The new look and feel of Access has an instant appeal to end users, especially if they are familiar with Excel or other Office programs. New users can hit the ground running by selecting from a growing list of templates that provide ready-to-use, customizable solutions. And the combination of the new navigation pane and the Ribbon make it easy to find and use the tools that are germane to the current task. The user interface is context sensitive, displays relevant commands and options, and requires few dropdown menus. It's a dramatic change, so expect to need some time to get used to it. Once you become adept with the new UI, the payoffs make it worth the effort.
In Access 2007, both forms and reports offer WYSIWYG design changes. Split forms enable users to scroll thorough lists in Datasheet view and simultaneously see the details of a selected record in a form. The new column summary allows users to quickly show calculated fields and includes such options as the sum or the minimum or maximum value—no VBA required. And finally, Access has built-in filter, find, and sort capabilities comparable to those found in Excel. With Office 2007, the filtering options change according to the field type, so dates can be filtered for factors such as Yesterday, Last Week, and Next Month.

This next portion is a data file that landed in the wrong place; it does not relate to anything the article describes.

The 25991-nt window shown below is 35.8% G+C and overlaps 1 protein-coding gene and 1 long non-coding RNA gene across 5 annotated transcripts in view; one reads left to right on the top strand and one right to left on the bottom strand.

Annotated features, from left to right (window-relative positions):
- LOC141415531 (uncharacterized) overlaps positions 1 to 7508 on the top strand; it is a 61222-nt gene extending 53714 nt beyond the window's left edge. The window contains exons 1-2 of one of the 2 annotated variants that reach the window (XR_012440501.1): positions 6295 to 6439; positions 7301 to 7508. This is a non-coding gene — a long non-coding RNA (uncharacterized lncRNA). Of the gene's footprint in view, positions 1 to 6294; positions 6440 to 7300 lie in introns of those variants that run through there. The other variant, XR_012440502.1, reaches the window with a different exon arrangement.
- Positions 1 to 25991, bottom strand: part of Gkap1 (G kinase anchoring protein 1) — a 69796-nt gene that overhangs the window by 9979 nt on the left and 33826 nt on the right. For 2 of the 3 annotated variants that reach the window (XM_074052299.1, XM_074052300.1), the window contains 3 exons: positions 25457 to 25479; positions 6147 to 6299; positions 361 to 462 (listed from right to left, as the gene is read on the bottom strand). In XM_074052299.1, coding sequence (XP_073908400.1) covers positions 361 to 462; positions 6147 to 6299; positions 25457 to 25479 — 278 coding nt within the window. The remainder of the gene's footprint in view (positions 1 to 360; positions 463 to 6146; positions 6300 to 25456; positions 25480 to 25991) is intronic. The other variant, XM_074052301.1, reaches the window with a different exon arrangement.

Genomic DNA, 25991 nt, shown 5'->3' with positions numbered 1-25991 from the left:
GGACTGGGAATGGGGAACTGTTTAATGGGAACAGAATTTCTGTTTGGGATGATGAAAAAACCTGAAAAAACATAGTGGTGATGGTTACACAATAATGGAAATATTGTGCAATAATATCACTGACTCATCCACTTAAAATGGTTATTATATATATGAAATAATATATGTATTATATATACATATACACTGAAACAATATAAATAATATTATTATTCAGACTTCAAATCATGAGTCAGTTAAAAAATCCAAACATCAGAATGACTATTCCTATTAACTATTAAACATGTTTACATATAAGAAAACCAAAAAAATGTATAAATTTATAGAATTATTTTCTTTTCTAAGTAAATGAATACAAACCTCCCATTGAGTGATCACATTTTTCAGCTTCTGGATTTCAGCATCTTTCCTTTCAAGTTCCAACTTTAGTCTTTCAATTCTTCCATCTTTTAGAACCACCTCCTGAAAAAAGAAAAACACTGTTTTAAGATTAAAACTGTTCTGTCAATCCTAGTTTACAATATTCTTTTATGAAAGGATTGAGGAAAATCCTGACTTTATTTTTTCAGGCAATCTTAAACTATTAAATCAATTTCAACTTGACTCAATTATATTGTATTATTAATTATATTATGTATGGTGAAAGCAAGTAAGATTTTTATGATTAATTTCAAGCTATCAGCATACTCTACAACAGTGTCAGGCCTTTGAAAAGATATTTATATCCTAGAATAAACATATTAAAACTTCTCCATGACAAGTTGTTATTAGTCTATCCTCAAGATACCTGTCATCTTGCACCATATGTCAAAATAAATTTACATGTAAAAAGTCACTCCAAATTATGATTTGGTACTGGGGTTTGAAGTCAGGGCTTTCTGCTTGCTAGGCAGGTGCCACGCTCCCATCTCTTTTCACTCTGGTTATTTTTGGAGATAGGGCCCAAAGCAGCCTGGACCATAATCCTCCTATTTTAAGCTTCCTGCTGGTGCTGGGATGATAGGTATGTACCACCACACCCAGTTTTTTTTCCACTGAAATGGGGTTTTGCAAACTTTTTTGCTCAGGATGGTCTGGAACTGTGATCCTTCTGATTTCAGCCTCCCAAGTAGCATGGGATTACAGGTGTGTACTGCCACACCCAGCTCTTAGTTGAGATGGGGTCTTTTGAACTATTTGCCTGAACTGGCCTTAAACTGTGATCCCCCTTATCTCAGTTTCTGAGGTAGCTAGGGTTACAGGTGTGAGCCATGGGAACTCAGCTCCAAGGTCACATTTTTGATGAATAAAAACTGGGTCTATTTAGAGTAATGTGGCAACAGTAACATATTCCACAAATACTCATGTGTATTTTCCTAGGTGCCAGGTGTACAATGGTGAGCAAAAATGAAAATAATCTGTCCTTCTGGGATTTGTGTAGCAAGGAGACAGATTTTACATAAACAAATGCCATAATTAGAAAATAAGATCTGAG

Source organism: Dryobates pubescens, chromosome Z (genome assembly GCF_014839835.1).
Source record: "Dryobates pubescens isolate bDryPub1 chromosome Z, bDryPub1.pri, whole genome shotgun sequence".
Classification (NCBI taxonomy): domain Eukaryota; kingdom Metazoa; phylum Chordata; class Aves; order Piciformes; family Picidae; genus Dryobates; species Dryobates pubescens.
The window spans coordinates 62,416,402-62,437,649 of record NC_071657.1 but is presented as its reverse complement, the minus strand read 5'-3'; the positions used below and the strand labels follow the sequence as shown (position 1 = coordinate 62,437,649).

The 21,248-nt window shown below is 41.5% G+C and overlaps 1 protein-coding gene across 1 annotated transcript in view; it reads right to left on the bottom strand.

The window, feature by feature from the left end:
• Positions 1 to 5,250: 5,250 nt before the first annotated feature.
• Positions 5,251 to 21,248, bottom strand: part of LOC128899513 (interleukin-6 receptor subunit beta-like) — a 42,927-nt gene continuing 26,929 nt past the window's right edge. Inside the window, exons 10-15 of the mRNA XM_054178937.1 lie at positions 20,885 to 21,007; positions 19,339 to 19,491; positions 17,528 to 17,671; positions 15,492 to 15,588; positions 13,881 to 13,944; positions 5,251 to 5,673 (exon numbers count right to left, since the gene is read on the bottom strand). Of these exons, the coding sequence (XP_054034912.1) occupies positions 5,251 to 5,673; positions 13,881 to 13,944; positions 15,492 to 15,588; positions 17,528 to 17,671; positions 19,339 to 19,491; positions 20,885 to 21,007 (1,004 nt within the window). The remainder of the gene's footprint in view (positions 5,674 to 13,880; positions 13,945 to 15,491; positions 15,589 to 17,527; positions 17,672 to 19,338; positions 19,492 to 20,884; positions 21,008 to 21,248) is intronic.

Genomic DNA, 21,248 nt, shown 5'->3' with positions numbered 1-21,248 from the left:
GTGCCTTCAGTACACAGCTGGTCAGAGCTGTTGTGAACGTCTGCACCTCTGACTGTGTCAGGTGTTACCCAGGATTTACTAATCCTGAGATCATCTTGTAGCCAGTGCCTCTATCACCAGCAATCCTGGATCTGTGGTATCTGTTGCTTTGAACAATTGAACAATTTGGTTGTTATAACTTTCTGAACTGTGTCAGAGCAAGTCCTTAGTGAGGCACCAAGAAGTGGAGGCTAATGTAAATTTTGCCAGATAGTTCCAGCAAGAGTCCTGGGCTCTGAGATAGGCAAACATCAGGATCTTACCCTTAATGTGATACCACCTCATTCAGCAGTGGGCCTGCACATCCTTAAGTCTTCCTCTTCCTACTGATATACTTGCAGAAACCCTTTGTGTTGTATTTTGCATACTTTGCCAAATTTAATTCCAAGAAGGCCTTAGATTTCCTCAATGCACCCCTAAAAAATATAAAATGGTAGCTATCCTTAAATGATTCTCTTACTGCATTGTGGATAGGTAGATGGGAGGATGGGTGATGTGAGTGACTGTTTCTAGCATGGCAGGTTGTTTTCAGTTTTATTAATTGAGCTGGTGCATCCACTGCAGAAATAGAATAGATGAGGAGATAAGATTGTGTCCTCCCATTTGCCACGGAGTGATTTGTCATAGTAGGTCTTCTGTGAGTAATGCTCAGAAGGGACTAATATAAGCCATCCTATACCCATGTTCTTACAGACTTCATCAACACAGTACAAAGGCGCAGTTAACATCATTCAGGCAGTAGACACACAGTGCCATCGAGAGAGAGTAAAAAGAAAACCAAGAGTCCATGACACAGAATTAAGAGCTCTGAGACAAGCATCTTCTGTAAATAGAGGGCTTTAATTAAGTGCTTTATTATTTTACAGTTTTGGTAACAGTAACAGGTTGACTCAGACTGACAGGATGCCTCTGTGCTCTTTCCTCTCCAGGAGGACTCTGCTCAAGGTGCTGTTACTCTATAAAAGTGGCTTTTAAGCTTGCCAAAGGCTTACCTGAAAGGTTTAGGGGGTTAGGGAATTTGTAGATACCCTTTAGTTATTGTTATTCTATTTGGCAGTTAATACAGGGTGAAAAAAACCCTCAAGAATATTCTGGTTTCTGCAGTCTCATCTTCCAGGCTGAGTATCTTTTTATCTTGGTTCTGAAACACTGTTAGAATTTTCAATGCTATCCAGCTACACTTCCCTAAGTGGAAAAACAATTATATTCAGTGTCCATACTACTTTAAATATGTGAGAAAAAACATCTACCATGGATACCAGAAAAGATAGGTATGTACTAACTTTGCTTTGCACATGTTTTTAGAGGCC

Report Layout view is probably the biggest change. With a new interface, users see exactly how the report will print as they add and move the fields. Report Browse enables users to click controls and drill into the data—yes, that means that reports are interactive (and are covered in detail in Chapter 11).
Then there's the capability to link to SharePoint sites with just one click. It won't be long before a novice begins to collect data from e-mail and a myriad of other tasks that used to require custom interfaces. End users will initiate processes that previously required assistance from developers.
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